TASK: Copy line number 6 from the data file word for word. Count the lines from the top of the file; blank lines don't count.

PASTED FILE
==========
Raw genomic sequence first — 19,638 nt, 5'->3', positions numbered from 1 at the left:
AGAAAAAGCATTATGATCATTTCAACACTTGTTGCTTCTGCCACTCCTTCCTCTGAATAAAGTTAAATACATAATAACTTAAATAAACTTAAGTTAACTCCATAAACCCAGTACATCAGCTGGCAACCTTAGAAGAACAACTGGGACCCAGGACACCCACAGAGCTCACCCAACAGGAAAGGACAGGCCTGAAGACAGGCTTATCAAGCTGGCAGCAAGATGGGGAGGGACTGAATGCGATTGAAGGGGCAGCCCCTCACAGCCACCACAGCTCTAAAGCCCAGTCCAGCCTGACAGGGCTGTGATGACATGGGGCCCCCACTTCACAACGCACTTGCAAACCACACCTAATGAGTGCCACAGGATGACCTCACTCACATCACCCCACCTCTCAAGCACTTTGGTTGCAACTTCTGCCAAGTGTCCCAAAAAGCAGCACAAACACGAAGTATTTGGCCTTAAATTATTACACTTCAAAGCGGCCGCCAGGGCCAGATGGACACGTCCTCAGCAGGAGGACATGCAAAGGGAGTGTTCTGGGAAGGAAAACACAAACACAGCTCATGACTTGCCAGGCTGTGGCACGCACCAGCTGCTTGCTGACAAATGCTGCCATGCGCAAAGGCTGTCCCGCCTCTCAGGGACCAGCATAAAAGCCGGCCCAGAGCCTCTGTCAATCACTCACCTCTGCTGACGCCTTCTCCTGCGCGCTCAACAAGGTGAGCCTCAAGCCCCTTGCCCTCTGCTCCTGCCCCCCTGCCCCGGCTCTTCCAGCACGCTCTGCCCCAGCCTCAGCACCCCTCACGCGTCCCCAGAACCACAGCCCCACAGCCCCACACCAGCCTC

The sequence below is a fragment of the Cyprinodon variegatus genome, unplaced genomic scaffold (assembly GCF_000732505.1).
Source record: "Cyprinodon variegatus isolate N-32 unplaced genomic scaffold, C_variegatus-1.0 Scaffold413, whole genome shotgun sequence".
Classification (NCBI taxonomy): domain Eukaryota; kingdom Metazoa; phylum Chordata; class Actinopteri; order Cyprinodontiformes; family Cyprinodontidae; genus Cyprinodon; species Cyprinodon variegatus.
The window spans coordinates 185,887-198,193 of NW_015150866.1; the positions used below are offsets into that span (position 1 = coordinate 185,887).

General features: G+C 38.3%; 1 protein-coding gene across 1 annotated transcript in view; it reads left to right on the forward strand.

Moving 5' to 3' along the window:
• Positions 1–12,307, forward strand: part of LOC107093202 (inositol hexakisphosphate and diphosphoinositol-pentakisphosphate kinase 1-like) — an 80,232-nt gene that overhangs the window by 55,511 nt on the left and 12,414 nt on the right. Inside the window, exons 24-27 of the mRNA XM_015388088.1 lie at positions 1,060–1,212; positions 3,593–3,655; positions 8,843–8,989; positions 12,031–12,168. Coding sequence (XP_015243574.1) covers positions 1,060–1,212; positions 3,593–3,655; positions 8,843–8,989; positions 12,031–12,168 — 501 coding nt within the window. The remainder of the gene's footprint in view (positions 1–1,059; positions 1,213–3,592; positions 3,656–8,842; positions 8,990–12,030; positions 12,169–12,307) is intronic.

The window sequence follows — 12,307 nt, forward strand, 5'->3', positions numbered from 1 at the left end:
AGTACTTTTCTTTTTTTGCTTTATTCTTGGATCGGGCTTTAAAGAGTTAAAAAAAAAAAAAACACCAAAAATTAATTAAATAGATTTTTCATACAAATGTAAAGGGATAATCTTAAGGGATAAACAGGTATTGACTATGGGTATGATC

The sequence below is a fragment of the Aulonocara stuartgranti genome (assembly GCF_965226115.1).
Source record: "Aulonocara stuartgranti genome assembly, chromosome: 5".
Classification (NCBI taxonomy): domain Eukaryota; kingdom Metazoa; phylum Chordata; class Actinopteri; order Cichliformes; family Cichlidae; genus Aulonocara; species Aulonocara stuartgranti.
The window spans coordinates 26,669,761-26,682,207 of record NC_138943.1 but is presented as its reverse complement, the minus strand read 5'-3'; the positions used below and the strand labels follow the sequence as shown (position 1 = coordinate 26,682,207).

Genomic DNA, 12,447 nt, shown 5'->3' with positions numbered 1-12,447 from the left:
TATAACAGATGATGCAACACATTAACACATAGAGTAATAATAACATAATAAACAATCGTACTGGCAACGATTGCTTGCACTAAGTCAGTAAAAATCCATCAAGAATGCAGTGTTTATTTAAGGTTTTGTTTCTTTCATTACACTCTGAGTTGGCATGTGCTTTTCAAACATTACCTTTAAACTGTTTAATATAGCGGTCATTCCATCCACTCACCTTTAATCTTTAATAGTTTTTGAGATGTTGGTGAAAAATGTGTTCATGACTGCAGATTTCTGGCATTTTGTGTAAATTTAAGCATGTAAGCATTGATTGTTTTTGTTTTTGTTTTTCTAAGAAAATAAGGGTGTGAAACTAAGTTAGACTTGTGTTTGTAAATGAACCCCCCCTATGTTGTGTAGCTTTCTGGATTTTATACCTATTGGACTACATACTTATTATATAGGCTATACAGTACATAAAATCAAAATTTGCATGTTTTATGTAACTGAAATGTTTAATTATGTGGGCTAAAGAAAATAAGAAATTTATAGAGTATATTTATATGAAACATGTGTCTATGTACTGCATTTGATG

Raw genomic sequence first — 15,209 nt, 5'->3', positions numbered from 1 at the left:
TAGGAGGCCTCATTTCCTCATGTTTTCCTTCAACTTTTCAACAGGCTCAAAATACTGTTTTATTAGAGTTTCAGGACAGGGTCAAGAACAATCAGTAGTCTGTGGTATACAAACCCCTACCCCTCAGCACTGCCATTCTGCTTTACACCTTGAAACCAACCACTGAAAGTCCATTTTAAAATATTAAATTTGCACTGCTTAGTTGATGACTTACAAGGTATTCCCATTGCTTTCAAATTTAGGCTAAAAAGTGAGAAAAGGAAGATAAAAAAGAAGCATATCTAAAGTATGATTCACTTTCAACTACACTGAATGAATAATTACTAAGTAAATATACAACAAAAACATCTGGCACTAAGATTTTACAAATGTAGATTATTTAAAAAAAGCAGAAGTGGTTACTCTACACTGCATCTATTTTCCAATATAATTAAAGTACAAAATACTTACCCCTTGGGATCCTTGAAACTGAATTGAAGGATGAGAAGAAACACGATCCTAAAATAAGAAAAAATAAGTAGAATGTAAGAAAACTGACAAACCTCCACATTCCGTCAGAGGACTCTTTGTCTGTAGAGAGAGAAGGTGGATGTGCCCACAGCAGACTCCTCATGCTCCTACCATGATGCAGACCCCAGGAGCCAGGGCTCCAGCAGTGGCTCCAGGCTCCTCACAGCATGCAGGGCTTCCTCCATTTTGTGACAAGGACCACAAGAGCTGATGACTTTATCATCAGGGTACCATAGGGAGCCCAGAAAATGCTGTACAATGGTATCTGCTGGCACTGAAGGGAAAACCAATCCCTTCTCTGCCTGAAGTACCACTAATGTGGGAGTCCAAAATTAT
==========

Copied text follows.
The window spans coordinates 185,887-198,193 of NW_015150866.1; the positions used below are offsets into that span (position 1 = coordinate 185,887).